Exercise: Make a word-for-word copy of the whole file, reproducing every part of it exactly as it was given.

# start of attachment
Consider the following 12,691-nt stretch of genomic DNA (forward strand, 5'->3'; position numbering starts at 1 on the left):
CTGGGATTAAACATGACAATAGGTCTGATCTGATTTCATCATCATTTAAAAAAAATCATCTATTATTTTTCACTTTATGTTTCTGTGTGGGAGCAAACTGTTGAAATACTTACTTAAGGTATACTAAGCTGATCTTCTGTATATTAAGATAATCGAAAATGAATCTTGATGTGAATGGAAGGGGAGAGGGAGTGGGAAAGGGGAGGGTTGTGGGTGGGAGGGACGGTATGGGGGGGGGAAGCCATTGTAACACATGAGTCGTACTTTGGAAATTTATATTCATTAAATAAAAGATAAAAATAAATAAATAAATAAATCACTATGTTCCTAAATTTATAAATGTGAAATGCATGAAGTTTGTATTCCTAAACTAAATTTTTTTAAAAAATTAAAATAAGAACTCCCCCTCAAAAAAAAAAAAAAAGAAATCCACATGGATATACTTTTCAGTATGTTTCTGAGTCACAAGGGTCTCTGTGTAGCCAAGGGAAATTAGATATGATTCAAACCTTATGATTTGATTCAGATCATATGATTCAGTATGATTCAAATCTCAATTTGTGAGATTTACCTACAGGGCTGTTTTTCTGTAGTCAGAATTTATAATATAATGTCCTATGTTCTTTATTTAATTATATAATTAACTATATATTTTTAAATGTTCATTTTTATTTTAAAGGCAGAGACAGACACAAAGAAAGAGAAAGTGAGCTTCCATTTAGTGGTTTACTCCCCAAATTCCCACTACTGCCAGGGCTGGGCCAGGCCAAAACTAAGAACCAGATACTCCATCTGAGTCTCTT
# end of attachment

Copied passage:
Consider the following 12,691-nt stretch of genomic DNA (forward strand, 5'->3'; position numbering starts at 1 on the left):
CTGGGATTAAACATGACAATAGGTCTGATCTGATTTCATCATCATTTAAAAAAAATCATCTATTATTTTTCACTTTATGTTTCTGTGTGGGAGCAAACTGTTGAAATACTTACTTAAGGTATACTAAGCTGATCTTCTGTATATTAAGATAATCGAAAATGAATCTTGATGTGAATGGAAGGGGAGAGGGAGTGGGAAAGGGGAGGGTTGTGGGTGGGAGGGACGGTATGGGGGGGGGAAGCCATTGTAACACATGAGTCGTACTTTGGAAATTTATATTCATTAAATAAAAGATAAAAATAAATAAATAAATAAATCACTATGTTCCTAAATTTATAAATGTGAAATGCATGAAGTTTGTATTCCTAAACTAAATTTTTTTAAAAAATTAAAATAAGAACTCCCCCTCAAAAAAAAAAAAAAAGAAATCCACATGGATATACTTTTCAGTATGTTTCTGAGTCACAAGGGTCTCTGTGTAGCCAAGGGAAATTAGATATGATTCAAACCTTATGATTTGATTCAGATCATATGATTCAGTATGATTCAAATCTCAATTTGTGAGATTTACCTACAGGGCTGTTTTTCTGTAGTCAGAATTTATAATATAATGTCCTATGTTCTTTATTTAATTATATAATTAACTATATATTTTTAAATGTTCATTTTTATTTTAAAGGCAGAGACAGACACAAAGAAAGAGAAAGTGAGCTTCCATTTAGTGGTTTACTCCCCAAATTCCCACTACTGCCAGGGCTGGGCCAGGCCAAAACTAAGAACCAGATACTCCATCTGAGTCTCTT